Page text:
Brexit has not even happened yet and thousand of jobs have gone Watch

Jammy Duel
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#21
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#21
(Original post by richard10012)
Brexit will cause the London to lose its crown as the biggest financial centre in Europe, 100s of companies have already agreed to move jobs and operations to Amsterdam and 300s are in talks to move jobs. No new companies are investing in the U.K.only companies moving out.
If I had a pound for every time The Times had pushed that story in the last 4 years I'd be able to buy all those companies, it is a story that is repeated every few months
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moso2203
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#22
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Don't be complacent. The conservatives/bxp are hell-bent on no deal and there'll be even more job losses.
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winterscoming
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#23
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(Original post by Jammy Duel)
And it's pointless trying to explain reality to those who believe it the economic reality is deep recession, not least because the beliefs are based on fundamentally the same forecasts made 3 years ago (the ones which said there'd be half a million jobs lost and a 2 year recession simply by voting to leave)
You seem to be very out-of-date with your information. A treasury analysis was published in November 2018 which assesses the long-term economic outlook for various scenarios including No Deal. The forecast for No Deal is that the UK economy will be 9.3% smaller:
https://assets.publishing.service.go...alysis__1_.pdf

Summarised here by the BBC: https://www.bbc.co.uk/news/uk-politics-46366162
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SteveyStack
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#24
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(Original post by winterscoming)
You seem to be very out-of-date with your information. A treasury analysis was published in November 2018 which assesses the long-term economic outlook for various scenarios including No Deal. The forecast for No Deal is that the UK economy will be 9.3% smaller:
https://assets.publishing.service.go...alysis__1_.pdf

Summarised here by the BBC: https://www.bbc.co.uk/news/uk-politics-46366162
Even the governments best models don’t have a clue.

Supposedly the best they have predicts 30% of what happens and they will have to guess from there.
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Rakas21
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#25
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(Original post by winterscoming)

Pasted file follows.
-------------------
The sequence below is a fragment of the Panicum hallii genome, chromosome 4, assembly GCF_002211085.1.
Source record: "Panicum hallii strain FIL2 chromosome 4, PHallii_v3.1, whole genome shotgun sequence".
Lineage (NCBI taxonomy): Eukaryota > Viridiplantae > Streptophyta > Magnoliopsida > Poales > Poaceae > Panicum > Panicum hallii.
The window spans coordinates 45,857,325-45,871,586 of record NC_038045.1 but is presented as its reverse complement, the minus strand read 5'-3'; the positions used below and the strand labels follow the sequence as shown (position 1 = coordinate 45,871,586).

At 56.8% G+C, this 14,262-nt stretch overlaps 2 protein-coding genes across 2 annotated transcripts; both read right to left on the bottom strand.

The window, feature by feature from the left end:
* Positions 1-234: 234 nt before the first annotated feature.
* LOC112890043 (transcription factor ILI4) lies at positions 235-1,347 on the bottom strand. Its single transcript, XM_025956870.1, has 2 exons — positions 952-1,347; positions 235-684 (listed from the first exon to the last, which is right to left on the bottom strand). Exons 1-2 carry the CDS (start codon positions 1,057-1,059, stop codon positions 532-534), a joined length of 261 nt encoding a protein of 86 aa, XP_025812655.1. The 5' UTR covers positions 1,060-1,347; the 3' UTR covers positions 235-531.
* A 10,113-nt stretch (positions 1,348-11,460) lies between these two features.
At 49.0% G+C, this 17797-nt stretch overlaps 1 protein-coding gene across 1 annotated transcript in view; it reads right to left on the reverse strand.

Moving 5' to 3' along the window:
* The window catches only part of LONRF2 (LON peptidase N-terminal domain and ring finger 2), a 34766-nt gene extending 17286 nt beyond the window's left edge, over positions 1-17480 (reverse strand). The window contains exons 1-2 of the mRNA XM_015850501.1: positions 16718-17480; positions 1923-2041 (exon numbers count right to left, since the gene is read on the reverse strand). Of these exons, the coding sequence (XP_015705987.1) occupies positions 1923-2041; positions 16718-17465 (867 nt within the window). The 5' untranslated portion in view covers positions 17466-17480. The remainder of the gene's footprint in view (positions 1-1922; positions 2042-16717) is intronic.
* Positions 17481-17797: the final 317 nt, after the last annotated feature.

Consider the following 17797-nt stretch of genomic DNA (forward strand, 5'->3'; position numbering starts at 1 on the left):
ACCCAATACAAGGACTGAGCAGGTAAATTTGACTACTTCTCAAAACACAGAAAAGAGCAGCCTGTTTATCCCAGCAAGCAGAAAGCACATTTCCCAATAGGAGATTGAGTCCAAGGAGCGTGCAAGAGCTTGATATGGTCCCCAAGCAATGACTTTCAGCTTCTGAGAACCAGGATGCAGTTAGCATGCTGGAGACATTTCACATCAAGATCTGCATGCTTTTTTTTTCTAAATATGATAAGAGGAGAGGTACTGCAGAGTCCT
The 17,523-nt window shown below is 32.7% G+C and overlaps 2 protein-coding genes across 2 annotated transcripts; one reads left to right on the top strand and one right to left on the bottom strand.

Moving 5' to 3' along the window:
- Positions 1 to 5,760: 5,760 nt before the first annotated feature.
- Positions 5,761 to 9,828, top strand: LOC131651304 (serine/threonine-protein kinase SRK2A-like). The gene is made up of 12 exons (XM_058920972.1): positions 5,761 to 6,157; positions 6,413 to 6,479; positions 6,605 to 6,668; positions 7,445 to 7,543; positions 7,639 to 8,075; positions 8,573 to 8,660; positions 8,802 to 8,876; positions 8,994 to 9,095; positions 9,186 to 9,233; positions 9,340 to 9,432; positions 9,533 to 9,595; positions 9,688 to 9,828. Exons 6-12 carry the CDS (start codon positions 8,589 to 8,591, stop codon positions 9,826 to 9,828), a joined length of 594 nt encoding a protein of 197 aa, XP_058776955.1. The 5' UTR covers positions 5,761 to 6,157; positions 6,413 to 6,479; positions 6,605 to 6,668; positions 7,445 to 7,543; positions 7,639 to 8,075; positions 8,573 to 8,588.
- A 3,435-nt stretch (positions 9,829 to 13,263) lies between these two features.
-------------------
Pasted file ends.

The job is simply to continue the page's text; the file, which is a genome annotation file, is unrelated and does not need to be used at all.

You seem to be very out-of-date with your information. A treasury analysis was published in November 2018 which assesses the long-term economic outlook for various scenarios including No Deal. The forecast for No Deal is that the UK economy will be 9.3% smaller:
https://assets.publishing.service.go...alysis__1_.pdf

Summarised here by the BBC: https://www.bbc.co.uk/news/uk-politics-46366162
That’s actually the lower end of their range and from a Chancellor who opposes Brexit. It’s also not forecasting a 9.3% contraction I should add, it’s relative to forecast growth.

The OBR however (independent of government) has forecast an impact of more like 4% with a 2% contraction next year and growth returning in 2021.
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winterscoming
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#26
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(Original post by SteveyStack)
Even the governments best models don’t have a clue.

Supposedly the best they have predicts 30% of what happens and they will have to guess from there.
The report above from the UK government is only one of many conducted by economists around the world. There are others which have been undertaken to assess the impact of different forms of Brexit.
For example: https://www.aeaweb.org/articles?id=10.1257/jep.31.4.163

In short, there is overwhelming almost-unanimous agreement among economists (something which happens quite infrequently on most topics) that it's going to damage the UK economy. Unless perhaps you'd like to offer some other reliable and credible evidence or analysis which suggests otherwise?
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Rakas21
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#27
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(Original post by winterscoming)
The report above from the UK government is only one of many conducted by economists around the world. There are others which have been undertaken to assess the impact of different forms of Brexit.
For example: https://www.aeaweb.org/articles?id=10.1257/jep.31.4.163

In short, there is overwhelming almost-unanimous agreement among economists (something which happens quite infrequently on most topics) that it's going to damage the UK economy. Unless perhaps you'd like to offer some other reliable and credible evidence or analysis which suggests otherwise?
Most people are reasonable enough to accept that there will be a short term hit. It is simply the judgement of those like me that in the long run sovereignty is worth it.